If 'Too Big To Fail' Banks Fail, We'd Be Greece
Last Friday both JPMorgan Chase
JPMorgan, which closed Tuesday at $52.31, actually lost 17 cents a share, but after adjusting for $7.2 billion in legal fees it beat EPS estimates by 14 cents earning $1.42 per share on revenue of $23.9 billion. With such a huge balance sheet a "too big to fail" bank can just about report earnings at will given its great team of accountants. JPMorgan also disclosed it set aside $23 billion for expected future fines and settlement legal fees. JPMorgan expects to lose money on its mortgage operations in the second half of 2013.
Wells Fargo, which closed Tuesday at $41.54, beat EPS estimates by 2 cents earning 99 cents a share. Their earnings were boosted by a $900 billion reduction in reserves for losses, but the bank reported that revenues from their mortgage origination business fell by 35% year over year in the third quarter.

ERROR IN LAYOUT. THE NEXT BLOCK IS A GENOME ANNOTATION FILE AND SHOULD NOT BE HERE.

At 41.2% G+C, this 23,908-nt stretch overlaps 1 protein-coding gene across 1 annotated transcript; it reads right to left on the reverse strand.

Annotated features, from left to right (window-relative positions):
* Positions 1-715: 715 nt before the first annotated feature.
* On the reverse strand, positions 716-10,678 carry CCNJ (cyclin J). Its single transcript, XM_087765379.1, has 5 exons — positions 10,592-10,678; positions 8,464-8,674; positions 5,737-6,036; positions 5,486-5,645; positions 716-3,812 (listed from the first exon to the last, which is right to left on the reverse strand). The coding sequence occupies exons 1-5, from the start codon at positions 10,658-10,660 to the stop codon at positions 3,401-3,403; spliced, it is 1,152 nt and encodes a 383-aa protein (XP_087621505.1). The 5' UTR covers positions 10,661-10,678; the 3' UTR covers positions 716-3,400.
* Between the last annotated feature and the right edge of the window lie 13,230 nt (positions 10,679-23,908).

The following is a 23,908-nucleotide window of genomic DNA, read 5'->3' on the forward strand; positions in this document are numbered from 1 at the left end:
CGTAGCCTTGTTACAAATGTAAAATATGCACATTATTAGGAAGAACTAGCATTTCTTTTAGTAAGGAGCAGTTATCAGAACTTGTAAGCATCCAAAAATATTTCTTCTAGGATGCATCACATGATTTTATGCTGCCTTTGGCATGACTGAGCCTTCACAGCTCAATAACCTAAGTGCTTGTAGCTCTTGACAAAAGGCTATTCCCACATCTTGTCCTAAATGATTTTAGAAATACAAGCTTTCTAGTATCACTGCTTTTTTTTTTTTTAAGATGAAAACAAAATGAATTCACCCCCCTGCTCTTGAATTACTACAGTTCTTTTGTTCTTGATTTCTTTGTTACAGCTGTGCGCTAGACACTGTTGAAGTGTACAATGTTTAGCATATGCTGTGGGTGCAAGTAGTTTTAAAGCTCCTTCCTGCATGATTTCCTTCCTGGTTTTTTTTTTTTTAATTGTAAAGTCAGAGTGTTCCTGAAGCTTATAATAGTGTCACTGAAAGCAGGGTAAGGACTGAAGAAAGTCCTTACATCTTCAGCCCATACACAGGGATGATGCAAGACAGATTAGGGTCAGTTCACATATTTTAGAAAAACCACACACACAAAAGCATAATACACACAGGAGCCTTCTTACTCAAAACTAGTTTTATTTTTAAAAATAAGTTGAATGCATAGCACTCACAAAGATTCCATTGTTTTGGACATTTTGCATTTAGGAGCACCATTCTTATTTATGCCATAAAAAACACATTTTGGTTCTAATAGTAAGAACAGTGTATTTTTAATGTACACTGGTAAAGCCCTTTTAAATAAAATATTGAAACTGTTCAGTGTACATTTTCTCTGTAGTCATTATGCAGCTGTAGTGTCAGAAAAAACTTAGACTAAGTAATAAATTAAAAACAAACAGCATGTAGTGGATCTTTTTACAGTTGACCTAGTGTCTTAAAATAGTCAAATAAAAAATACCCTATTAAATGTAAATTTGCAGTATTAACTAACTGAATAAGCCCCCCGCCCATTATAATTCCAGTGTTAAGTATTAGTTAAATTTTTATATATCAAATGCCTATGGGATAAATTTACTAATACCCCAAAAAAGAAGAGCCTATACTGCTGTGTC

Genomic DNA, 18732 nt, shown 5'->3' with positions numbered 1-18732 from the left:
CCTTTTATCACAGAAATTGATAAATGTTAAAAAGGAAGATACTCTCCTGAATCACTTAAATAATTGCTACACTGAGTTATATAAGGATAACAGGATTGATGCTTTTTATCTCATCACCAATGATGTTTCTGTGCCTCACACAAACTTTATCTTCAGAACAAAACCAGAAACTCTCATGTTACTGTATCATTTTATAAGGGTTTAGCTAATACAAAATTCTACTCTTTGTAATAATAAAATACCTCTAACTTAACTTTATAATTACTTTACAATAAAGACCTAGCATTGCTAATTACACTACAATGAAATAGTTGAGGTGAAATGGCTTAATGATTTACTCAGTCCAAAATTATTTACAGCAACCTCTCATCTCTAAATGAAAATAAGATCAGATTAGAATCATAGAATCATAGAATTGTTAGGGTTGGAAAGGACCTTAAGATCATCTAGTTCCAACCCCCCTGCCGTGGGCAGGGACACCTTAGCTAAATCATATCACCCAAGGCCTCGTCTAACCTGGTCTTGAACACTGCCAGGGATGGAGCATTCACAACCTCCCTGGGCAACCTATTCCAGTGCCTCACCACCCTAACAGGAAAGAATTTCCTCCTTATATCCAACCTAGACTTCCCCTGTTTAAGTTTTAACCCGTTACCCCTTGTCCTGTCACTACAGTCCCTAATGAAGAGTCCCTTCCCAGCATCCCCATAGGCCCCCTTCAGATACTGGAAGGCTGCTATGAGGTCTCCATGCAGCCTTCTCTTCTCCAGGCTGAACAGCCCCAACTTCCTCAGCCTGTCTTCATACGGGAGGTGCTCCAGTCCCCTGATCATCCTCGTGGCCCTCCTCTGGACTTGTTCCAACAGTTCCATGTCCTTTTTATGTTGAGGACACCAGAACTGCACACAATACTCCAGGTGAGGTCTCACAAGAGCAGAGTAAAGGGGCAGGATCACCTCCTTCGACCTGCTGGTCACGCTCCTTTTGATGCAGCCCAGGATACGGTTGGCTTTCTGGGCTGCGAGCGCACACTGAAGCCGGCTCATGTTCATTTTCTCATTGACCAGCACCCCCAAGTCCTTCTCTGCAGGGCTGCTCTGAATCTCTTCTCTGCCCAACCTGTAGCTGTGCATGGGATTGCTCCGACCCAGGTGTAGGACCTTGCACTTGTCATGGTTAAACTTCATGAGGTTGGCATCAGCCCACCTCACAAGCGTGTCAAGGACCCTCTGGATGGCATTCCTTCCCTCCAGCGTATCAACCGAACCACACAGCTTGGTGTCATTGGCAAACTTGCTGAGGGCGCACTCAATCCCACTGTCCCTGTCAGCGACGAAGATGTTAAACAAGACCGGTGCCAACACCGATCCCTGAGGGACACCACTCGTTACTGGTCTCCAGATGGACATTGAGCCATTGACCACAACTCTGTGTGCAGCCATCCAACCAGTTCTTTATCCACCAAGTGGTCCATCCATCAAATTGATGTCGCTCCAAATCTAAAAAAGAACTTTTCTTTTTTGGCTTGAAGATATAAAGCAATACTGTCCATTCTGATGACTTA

Bank of America
The "too big to fail" banks began their growth spurts after the Glass-Steagall Act, also known as the U.S. Banking Act of 1933, was declared no longer appropriate by President Clinton in 1998 after the Federal Reserve approved Citibank's affiliation with investment banking firm Salomon Smith Barney.
Beginning in the year 2000, the four 'too big to fail' banks began their dramatic growth through acquisitions.